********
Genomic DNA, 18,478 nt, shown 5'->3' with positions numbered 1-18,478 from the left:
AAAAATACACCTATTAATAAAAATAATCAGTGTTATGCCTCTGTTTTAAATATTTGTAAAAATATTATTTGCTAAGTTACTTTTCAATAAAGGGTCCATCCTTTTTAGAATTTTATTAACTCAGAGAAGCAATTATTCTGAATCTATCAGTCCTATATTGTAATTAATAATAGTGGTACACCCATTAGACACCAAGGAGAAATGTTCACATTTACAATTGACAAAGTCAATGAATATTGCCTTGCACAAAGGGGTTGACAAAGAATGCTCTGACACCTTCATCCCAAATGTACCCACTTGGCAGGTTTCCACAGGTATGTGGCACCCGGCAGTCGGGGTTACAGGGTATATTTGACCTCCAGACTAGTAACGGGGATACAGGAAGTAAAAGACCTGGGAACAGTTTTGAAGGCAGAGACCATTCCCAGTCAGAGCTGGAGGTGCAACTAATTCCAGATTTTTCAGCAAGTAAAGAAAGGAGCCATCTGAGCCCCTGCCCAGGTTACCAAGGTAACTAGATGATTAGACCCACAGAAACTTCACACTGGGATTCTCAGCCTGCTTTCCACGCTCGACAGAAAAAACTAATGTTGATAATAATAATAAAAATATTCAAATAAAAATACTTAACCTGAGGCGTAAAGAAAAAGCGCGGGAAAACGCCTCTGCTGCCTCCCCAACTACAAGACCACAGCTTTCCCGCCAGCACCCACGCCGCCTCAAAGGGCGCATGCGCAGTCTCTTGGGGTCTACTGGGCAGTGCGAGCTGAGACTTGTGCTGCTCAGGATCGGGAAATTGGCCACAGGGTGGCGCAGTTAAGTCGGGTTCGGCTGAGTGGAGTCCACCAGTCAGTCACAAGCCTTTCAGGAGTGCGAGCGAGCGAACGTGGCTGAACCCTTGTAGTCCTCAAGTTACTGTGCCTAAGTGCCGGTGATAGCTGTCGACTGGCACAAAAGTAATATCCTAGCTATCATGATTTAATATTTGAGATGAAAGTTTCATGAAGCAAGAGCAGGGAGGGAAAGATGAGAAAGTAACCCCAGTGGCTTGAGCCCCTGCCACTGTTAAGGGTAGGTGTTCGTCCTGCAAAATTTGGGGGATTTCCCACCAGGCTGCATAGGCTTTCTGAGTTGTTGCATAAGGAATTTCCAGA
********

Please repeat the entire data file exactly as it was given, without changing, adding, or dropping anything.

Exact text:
Genomic DNA, 18,478 nt, shown 5'->3' with positions numbered 1-18,478 from the left:
AAAAATACACCTATTAATAAAAATAATCAGTGTTATGCCTCTGTTTTAAATATTTGTAAAAATATTATTTGCTAAGTTACTTTTCAATAAAGGGTCCATCCTTTTTAGAATTTTATTAACTCAGAGAAGCAATTATTCTGAATCTATCAGTCCTATATTGTAATTAATAATAGTGGTACACCCATTAGACACCAAGGAGAAATGTTCACATTTACAATTGACAAAGTCAATGAATATTGCCTTGCACAAAGGGGTTGACAAAGAATGCTCTGACACCTTCATCCCAAATGTACCCACTTGGCAGGTTTCCACAGGTATGTGGCACCCGGCAGTCGGGGTTACAGGGTATATTTGACCTCCAGACTAGTAACGGGGATACAGGAAGTAAAAGACCTGGGAACAGTTTTGAAGGCAGAGACCATTCCCAGTCAGAGCTGGAGGTGCAACTAATTCCAGATTTTTCAGCAAGTAAAGAAAGGAGCCATCTGAGCCCCTGCCCAGGTTACCAAGGTAACTAGATGATTAGACCCACAGAAACTTCACACTGGGATTCTCAGCCTGCTTTCCACGCTCGACAGAAAAAACTAATGTTGATAATAATAATAAAAATATTCAAATAAAAATACTTAACCTGAGGCGTAAAGAAAAAGCGCGGGAAAACGCCTCTGCTGCCTCCCCAACTACAAGACCACAGCTTTCCCGCCAGCACCCACGCCGCCTCAAAGGGCGCATGCGCAGTCTCTTGGGGTCTACTGGGCAGTGCGAGCTGAGACTTGTGCTGCTCAGGATCGGGAAATTGGCCACAGGGTGGCGCAGTTAAGTCGGGTTCGGCTGAGTGGAGTCCACCAGTCAGTCACAAGCCTTTCAGGAGTGCGAGCGAGCGAACGTGGCTGAACCCTTGTAGTCCTCAAGTTACTGTGCCTAAGTGCCGGTGATAGCTGTCGACTGGCACAAAAGTAATATCCTAGCTATCATGATTTAATATTTGAGATGAAAGTTTCATGAAGCAAGAGCAGGGAGGGAAAGATGAGAAAGTAACCCCAGTGGCTTGAGCCCCTGCCACTGTTAAGGGTAGGTGTTCGTCCTGCAAAATTTGGGGGATTTCCCACCAGGCTGCATAGGCTTTCTGAGTTGTTGCATAAGGAATTTCCAGA